Worthington said he can't take full credit for the inclusion of gyms in Phase One.
'I think it's been a collective effort,' he told CNN. 'I think there's been a handful of people and not just patting myself on the back, but I may be one of them.'
IHRSA was thrilled with the move, calling it a 'small victory' for a relatively small industry that makes just $32 billion a year. The group even wrote a letter on Apr. 17 to President Trump saying they were 'eternally grateful' for the move. Worthington and Joe Moore, IHRSA's president, signed the letter.
A challenge for gyms
There are some with serious concerns that gyms that open in Phase One could become vectors for the virus just as the outbreak might otherwise be winding down. One of them is Dr. Saju Mathew, a family medicine specialist in Atlanta, Georgia who studied public health at Emory University.
'How are they going to make sure that people work out where they're six feet apart from each other at all times? Are they going to only let people stagger in? I just have a lot of health and safety concerns. And then locker rooms could be even a bigger issue,' Mathew told CNN.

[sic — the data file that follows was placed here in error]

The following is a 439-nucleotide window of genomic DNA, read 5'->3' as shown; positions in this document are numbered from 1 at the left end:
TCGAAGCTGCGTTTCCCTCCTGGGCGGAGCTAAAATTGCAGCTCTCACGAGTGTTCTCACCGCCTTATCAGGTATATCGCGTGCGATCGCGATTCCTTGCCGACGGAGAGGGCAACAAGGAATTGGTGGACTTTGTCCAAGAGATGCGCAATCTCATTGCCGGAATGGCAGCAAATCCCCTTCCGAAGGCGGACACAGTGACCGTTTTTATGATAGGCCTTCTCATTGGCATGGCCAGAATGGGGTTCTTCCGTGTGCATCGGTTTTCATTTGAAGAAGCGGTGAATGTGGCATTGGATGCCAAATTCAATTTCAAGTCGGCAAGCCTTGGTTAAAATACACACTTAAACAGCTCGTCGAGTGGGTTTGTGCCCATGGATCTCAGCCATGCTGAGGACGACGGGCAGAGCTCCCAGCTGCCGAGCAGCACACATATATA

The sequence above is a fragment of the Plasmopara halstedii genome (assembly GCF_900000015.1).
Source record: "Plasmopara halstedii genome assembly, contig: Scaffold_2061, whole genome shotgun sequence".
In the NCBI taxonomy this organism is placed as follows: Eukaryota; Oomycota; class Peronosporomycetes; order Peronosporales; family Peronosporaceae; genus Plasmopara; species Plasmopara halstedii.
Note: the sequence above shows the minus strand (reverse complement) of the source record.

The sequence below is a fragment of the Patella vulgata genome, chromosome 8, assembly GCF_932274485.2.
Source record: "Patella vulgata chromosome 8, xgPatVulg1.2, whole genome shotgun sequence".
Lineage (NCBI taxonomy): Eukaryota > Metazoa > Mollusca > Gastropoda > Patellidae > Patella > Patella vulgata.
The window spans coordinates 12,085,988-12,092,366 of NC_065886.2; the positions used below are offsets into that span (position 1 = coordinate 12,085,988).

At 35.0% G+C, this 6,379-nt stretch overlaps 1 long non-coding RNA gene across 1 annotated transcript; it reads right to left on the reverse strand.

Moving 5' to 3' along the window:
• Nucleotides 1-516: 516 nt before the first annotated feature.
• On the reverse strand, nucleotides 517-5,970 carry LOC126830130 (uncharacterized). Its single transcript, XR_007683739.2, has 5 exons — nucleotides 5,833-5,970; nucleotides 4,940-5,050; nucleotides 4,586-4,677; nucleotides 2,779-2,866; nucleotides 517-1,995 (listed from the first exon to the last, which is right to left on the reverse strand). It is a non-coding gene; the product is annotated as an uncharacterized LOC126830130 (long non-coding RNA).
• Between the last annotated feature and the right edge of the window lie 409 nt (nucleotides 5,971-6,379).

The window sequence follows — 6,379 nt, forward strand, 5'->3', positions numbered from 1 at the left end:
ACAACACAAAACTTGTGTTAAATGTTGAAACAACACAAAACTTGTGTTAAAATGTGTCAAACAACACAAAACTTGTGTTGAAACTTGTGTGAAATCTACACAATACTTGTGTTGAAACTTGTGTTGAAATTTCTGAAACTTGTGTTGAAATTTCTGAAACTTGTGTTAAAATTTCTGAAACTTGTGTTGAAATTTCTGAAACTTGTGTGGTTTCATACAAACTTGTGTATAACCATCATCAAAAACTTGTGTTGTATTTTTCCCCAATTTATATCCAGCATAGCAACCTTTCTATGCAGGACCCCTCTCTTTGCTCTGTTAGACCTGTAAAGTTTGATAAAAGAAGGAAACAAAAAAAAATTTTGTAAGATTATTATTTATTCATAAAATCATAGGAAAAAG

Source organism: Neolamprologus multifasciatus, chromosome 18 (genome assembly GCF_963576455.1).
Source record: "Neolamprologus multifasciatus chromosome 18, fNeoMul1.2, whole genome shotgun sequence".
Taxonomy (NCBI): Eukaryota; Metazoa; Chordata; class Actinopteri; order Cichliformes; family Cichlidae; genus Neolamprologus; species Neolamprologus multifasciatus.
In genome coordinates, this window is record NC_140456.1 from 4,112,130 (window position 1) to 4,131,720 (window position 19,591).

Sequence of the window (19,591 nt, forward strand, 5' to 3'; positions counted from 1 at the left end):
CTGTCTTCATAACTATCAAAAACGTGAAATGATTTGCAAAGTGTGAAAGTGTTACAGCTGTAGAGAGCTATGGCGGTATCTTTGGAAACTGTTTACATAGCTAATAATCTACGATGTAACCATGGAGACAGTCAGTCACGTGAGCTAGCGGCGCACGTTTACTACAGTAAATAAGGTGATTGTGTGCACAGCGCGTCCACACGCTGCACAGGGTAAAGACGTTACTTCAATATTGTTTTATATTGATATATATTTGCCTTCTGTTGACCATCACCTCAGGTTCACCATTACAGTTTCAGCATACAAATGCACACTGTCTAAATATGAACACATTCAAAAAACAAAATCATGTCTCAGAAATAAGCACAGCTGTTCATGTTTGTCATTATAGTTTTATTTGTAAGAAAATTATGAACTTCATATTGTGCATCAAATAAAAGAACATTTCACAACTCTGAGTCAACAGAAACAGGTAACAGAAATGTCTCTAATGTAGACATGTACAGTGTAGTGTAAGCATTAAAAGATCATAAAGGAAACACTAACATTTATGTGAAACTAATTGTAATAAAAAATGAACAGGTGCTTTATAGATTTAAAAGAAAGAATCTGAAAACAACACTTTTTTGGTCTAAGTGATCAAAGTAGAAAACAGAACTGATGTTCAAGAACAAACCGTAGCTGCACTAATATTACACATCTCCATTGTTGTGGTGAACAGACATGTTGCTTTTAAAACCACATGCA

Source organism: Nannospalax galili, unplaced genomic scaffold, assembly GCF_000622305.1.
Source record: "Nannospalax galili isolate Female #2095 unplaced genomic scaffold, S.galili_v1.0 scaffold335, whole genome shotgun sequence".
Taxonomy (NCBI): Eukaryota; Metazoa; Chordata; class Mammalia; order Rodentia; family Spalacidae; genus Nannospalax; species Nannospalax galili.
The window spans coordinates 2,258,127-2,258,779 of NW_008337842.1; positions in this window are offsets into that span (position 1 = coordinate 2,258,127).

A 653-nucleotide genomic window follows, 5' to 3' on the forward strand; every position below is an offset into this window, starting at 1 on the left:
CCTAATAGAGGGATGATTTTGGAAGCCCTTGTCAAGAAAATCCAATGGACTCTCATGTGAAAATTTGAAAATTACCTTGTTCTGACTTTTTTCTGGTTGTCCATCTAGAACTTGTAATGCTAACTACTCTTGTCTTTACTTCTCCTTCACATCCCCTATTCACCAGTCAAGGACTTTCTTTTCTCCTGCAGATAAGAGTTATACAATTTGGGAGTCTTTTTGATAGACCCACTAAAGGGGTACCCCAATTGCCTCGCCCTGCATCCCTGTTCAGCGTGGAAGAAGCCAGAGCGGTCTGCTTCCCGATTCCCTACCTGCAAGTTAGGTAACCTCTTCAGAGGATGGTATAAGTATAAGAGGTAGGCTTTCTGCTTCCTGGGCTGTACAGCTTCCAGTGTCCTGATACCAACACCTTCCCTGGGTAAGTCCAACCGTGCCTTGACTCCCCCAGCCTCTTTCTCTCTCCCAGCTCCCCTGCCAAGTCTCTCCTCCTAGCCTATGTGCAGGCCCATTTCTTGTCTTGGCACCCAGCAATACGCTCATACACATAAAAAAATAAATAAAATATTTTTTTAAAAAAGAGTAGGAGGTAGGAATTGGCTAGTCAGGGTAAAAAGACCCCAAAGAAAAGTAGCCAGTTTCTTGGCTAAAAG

Many of the gym executives that spoke to CNN said they have been busy planning how they will reopen and trying to do so carefully. The accelerated timeline in Georgia, they said, means many are unlikely to be ready to reopen facilities there on Friday. A spokesperson for Planet Fitness told CNN there is 'no set date' for reopening their clubs in Georgia or elsewhere around the country. Orangetheory Fitness will reopen some franchised Georgia locations on May 11, the company confirmed to CNN in a statement.
The executive chairman of Equinox Group, Harvey Spevak, told CNN's Cristina Alesci the company will not open their SoulCycle studios in Georgia on Friday, when the restrictions on gyms lift in that state. Spevak said the company is working with outside infectious disease experts who will help the company make decisions on reopening.
And some executives who spoke to CNN expressed some hesitance at a lack of federal guidance dictating what measures they should follow when they reopen. Adam Zeitsiff, the CEO of Gold's Gym, said that even in Mongolia, where Gold's Gym also operates, the government has mandated distances between members, a quota capacity for gyms and guidelines about testing employees.
'There still hasn't been a final guideline given to us as to how we're going to reopen,' Zeitsiff said.
Every gym executive CNN spoke with said they had been working to develop company-wide standards for cleaning and social distancing measures to keep members safe when they do reopen. Zeitsiff said that during Phase One, employees will be asked to wear a mask and gloves, and people will be assigned to monitor who is using what machine — going in and cleaning after members clean themselves. They also plan to temperature check employees.